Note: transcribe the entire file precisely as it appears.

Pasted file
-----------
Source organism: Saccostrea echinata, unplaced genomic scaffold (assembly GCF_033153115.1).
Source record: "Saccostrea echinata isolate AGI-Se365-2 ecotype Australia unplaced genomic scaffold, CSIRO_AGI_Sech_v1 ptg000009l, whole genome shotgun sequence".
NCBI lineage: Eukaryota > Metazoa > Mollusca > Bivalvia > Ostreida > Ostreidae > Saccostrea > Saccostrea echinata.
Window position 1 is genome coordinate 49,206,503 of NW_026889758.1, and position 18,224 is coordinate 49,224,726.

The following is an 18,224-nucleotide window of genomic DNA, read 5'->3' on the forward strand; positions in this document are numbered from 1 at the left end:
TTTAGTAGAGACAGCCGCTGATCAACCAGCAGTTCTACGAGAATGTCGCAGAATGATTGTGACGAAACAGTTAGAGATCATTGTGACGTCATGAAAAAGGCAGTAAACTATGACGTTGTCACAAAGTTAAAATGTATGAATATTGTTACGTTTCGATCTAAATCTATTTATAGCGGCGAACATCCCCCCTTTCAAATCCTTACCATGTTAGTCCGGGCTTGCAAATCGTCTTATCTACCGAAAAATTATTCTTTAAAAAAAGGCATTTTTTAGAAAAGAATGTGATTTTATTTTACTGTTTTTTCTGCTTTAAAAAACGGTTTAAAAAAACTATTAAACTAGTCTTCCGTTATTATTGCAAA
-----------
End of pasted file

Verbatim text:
Source organism: Saccostrea echinata, unplaced genomic scaffold (assembly GCF_033153115.1).
Source record: "Saccostrea echinata isolate AGI-Se365-2 ecotype Australia unplaced genomic scaffold, CSIRO_AGI_Sech_v1 ptg000009l, whole genome shotgun sequence".
NCBI lineage: Eukaryota > Metazoa > Mollusca > Bivalvia > Ostreida > Ostreidae > Saccostrea > Saccostrea echinata.
Window position 1 is genome coordinate 49,206,503 of NW_026889758.1, and position 18,224 is coordinate 49,224,726.

The following is an 18,224-nucleotide window of genomic DNA, read 5'->3' on the forward strand; positions in this document are numbered from 1 at the left end:
TTTAGTAGAGACAGCCGCTGATCAACCAGCAGTTCTACGAGAATGTCGCAGAATGATTGTGACGAAACAGTTAGAGATCATTGTGACGTCATGAAAAAGGCAGTAAACTATGACGTTGTCACAAAGTTAAAATGTATGAATATTGTTACGTTTCGATCTAAATCTATTTATAGCGGCGAACATCCCCCCTTTCAAATCCTTACCATGTTAGTCCGGGCTTGCAAATCGTCTTATCTACCGAAAAATTATTCTTTAAAAAAAGGCATTTTTTAGAAAAGAATGTGATTTTATTTTACTGTTTTTTCTGCTTTAAAAAACGGTTTAAAAAAACTATTAAACTAGTCTTCCGTTATTATTGCAAA